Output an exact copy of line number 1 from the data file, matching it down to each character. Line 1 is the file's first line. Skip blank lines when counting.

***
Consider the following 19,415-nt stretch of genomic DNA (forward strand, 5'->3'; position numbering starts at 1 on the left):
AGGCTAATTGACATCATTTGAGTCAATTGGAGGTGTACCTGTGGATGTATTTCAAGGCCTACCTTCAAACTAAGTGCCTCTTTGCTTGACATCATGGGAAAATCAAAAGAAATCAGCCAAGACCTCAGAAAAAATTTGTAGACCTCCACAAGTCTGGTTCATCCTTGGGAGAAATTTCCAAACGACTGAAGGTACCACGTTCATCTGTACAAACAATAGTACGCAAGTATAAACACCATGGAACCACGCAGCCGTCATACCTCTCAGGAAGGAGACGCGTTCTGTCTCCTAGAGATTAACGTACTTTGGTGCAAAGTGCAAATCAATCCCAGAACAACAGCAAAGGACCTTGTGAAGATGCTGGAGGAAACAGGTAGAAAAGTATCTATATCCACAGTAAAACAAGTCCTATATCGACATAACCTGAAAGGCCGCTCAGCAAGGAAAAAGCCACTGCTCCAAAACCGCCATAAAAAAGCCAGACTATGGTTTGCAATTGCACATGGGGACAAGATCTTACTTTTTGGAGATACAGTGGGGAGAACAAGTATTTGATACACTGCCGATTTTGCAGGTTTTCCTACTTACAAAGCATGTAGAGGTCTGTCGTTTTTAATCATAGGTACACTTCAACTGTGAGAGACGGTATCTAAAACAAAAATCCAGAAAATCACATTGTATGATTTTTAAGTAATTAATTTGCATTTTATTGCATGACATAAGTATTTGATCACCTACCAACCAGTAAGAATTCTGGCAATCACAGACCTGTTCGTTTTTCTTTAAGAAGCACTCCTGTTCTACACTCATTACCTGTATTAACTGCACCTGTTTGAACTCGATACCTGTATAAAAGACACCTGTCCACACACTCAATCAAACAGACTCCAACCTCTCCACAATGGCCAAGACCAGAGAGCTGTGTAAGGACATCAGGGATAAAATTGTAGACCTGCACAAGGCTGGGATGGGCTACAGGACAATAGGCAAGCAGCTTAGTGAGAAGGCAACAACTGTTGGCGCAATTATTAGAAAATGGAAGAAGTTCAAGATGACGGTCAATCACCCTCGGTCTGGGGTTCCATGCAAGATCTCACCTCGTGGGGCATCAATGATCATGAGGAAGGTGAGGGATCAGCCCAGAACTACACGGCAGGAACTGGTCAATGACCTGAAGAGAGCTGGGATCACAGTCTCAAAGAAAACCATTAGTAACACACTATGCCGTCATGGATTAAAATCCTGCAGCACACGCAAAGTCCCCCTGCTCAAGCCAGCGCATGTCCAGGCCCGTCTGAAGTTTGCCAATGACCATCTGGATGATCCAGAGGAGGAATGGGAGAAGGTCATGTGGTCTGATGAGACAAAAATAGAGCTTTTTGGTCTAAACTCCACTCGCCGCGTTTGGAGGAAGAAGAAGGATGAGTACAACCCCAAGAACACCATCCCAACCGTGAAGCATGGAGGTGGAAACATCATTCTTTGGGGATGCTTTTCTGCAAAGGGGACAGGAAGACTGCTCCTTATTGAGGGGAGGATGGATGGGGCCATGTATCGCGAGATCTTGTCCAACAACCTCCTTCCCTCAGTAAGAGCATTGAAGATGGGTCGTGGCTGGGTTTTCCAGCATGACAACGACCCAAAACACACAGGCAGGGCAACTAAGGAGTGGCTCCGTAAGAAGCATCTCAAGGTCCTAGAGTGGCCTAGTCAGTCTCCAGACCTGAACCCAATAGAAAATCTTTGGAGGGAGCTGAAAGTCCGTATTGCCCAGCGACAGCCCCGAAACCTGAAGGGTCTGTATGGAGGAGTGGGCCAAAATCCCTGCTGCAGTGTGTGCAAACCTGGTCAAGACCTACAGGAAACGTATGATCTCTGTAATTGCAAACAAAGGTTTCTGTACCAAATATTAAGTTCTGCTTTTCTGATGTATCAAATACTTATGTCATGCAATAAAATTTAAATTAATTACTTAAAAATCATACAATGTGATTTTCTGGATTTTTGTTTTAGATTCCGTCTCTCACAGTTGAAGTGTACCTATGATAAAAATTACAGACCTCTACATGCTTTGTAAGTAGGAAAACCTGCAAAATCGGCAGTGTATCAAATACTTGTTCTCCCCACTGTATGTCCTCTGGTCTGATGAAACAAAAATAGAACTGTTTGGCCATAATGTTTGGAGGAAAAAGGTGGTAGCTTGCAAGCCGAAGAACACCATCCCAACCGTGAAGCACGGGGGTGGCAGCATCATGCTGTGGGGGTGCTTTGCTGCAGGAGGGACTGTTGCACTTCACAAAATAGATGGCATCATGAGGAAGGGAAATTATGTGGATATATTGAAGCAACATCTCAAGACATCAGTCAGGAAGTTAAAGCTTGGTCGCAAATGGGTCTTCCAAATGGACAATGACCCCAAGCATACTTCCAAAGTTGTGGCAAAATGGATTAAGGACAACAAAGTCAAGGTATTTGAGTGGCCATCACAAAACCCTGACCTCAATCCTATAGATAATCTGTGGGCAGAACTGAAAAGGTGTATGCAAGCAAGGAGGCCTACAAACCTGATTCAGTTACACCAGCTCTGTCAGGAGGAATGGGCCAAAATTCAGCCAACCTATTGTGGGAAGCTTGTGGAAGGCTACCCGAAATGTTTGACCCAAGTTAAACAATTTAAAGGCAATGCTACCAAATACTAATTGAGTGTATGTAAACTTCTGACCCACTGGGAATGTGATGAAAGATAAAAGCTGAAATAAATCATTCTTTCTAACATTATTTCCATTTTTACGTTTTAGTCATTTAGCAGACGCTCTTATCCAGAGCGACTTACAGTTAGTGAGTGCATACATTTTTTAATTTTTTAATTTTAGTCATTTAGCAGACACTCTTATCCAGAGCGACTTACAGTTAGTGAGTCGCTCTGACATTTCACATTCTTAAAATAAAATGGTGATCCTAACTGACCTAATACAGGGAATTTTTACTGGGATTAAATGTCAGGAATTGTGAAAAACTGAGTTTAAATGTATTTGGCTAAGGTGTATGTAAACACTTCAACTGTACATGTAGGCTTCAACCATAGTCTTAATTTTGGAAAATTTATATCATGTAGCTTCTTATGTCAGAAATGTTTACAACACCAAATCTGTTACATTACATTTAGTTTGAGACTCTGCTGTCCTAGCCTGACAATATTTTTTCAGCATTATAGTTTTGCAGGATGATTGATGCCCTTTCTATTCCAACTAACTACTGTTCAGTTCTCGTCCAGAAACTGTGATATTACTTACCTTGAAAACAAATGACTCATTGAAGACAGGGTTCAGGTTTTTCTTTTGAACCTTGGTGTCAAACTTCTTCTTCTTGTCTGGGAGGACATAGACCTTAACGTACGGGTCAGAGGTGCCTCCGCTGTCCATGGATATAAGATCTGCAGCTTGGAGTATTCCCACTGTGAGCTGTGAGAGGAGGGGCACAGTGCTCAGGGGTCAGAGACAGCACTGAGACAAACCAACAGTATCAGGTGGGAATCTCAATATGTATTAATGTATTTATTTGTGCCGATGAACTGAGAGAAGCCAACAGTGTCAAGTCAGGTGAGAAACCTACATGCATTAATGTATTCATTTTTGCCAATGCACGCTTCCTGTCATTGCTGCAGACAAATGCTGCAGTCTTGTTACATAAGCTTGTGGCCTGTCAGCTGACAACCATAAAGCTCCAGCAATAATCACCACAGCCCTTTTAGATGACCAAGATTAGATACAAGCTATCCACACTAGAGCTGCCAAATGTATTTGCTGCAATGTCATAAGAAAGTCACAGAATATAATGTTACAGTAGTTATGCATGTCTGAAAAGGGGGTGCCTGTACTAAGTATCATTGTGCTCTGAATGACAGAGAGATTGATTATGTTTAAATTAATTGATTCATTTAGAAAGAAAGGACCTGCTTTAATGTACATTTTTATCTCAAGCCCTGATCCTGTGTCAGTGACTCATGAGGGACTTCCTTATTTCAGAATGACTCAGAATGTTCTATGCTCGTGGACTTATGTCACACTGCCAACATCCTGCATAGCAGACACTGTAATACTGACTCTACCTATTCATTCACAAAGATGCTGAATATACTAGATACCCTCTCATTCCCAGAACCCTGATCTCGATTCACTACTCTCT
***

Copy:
Consider the following 19,415-nt stretch of genomic DNA (forward strand, 5'->3'; position numbering starts at 1 on the left):